5. You will most likely have to write and sign an official letter of complaint, documenting the nature of the harassment and/or discrimination. Be as detailed as possible. This is where the information from item (1) is most useful. Take time to write this letter. Ask the ombudsperson and/or your confidant from (2) to read it over. Edit it thoroughly.
6. If you have any supporting documentation or statements from witnesses, these should be submitted to the chair at the same time as your official letter of complaint.
7. Once you submit this letter, the department chair is compelled to address your complaint. At my university, the letter goes up the chain of command to the dean. The person against whom the complaint is lodged is also notified and must provide a written response.

From: Anonymous

My advice to the superior problem is to document EVERYTHING. Times, places, nature of the incident, comments made. Save emails, etc. You need to have documentation if you do try to file a harassment claim. Obviously you wouldn't ask for letters of recommendation from this person again, but it helps to have other colleagues/supervisors that can counter any damage that has been done, to the extent possible.

From: Anonymous

If you are a graduate student and the unethical conduct is by your supervisor, there is usually a grievance procedure available at your university.

If the unethical conduct is by, say, a post-doc, mentor, collaborator, etc. there isn't a grievance procedure. For this case, here are suggestions:

- Inform your supervisor(s) immediately, asking that they keep this a private matter. In particular they should NOT talk to the offender until a procedure for dealing with the situation is worked out. Letting them know early on however lets them protect you.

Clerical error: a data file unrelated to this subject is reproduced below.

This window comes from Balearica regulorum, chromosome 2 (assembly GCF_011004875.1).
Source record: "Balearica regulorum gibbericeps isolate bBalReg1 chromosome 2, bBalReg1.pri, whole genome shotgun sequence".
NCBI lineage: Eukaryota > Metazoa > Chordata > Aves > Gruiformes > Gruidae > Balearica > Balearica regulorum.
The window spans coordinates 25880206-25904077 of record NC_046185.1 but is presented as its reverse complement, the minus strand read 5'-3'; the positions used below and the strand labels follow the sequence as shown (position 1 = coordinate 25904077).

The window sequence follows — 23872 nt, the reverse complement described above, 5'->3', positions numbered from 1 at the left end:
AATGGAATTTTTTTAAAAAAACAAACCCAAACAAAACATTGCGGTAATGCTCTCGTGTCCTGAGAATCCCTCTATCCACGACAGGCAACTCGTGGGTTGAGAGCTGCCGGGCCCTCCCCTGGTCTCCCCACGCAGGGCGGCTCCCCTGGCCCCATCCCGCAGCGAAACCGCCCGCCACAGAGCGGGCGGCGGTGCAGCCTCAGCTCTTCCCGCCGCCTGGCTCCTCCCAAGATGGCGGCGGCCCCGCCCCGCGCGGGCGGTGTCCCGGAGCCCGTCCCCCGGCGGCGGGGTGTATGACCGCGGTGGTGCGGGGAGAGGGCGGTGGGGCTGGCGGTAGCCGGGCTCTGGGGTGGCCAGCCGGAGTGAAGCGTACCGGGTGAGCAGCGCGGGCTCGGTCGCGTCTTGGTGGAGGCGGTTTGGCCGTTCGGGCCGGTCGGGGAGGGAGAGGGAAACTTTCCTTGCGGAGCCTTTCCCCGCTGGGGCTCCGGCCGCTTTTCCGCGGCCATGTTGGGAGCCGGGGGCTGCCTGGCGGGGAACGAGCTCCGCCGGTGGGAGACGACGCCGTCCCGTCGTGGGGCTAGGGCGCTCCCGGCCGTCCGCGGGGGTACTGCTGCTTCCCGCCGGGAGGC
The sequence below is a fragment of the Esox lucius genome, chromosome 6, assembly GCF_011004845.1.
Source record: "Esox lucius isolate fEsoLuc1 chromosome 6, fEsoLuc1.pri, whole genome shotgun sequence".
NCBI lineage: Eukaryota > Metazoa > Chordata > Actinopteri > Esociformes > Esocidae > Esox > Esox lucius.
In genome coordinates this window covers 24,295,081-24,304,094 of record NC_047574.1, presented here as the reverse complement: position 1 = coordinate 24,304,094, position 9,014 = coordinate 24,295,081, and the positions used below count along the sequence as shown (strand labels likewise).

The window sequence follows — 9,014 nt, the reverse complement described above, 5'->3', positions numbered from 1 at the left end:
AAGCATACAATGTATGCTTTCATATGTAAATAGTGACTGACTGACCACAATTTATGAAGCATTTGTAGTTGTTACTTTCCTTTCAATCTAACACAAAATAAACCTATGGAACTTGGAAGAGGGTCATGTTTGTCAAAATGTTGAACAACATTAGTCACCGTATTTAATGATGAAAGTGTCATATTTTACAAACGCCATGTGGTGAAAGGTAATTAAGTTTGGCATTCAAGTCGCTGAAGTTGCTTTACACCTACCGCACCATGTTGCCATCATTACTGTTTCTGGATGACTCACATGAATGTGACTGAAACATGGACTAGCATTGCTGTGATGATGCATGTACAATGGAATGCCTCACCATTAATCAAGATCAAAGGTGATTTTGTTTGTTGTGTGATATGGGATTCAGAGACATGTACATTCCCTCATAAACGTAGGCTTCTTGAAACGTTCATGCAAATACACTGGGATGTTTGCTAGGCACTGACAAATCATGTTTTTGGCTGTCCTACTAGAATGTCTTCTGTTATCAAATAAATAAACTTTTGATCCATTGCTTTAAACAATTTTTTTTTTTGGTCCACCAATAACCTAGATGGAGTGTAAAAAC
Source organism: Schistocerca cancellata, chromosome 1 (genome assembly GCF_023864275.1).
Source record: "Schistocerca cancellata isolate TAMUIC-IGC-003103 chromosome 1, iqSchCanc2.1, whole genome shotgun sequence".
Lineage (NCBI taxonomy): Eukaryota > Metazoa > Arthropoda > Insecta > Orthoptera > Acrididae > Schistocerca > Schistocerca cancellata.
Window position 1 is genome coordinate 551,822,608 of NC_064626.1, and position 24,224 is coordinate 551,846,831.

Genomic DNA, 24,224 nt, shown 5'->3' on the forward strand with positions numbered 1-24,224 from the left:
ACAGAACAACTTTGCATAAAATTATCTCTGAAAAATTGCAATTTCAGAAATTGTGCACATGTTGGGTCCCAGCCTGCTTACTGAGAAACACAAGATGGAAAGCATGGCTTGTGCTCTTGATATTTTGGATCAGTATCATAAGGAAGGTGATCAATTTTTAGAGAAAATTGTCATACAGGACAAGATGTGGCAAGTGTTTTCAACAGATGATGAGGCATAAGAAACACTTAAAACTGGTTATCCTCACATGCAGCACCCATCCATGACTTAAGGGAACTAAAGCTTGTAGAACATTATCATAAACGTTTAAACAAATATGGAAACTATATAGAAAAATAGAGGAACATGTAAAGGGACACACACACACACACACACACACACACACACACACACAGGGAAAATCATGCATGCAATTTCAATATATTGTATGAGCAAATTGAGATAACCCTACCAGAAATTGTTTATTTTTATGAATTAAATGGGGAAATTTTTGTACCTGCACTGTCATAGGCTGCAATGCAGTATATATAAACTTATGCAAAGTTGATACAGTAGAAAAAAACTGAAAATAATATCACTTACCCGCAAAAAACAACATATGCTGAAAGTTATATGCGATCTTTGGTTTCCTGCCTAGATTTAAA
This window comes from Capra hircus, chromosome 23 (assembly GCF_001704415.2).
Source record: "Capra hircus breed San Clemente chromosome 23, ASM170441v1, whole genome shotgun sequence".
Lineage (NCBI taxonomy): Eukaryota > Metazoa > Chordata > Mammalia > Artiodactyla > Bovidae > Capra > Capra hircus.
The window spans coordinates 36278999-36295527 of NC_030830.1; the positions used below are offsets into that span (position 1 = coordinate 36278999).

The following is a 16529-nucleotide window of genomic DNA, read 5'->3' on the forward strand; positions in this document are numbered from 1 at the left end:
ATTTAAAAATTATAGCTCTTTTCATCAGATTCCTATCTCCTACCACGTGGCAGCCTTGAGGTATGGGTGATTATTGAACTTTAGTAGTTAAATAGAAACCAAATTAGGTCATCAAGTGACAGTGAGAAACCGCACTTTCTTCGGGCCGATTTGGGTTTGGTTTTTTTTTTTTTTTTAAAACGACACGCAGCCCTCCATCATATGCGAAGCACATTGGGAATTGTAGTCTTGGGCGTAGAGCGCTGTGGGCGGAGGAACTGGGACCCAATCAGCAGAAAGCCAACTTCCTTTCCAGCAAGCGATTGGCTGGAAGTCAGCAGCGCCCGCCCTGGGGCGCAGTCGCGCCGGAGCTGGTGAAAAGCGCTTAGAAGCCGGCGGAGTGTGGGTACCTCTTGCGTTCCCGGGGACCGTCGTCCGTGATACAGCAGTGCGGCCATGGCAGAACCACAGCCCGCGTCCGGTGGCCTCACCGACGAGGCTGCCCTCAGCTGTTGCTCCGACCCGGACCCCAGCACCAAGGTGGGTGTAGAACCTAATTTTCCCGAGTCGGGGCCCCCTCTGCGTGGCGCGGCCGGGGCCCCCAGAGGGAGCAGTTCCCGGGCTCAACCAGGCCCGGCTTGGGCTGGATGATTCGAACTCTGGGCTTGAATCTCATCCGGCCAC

- Contact your university about possible procedures. Interestingly the people in the know are likely to be the psychological counselors or doctors. They will have helped people who have been through this and will have suggestions based on experience (albeit second hand). They can also give you some emotional and psychological support.
- If the administration suggests you start a grievance procedure against your supervisor for not protecting you, do NOT start such a procedure... you need your supervisor!
- An example of a procedure is an official but private meeting, to talk about the situation, with you, your supervisor(s), the student officer (or some other departmental official) and the offender. This can be organized by the departmental official. The meeting needs to have an official element in order for the offender to feel the need to attend.
- Determine what you want the result of the procedure to be. The offender will not be fired - that will remain a fantasy. But their behavior to you and others can be constrained by their colleagues. Perhaps you want them to change their behavior or to create a situation in which they can't behave the same way to other people. For example, the people in the procedure outlined above will now be witnesses who have insight into the offender which will limit the offender's ability to be given positions of responsibility, etc. If your expectations are realistic, then you can be both satisfied and proud of the outcome.
- Expect the people involved in the procedure will want to be open to both parties. Expect them to want to mediate between you and the offender. A natural response for them is to want to say that both of you were at some fault and both of you can take some constructive action to repair the situation. This is unfair and may victimize you - let them know that you feel victimized if this accommodation aspect gets out of hand. But you probably want open, kind people for this procedure - so the discomfort produced is worth it.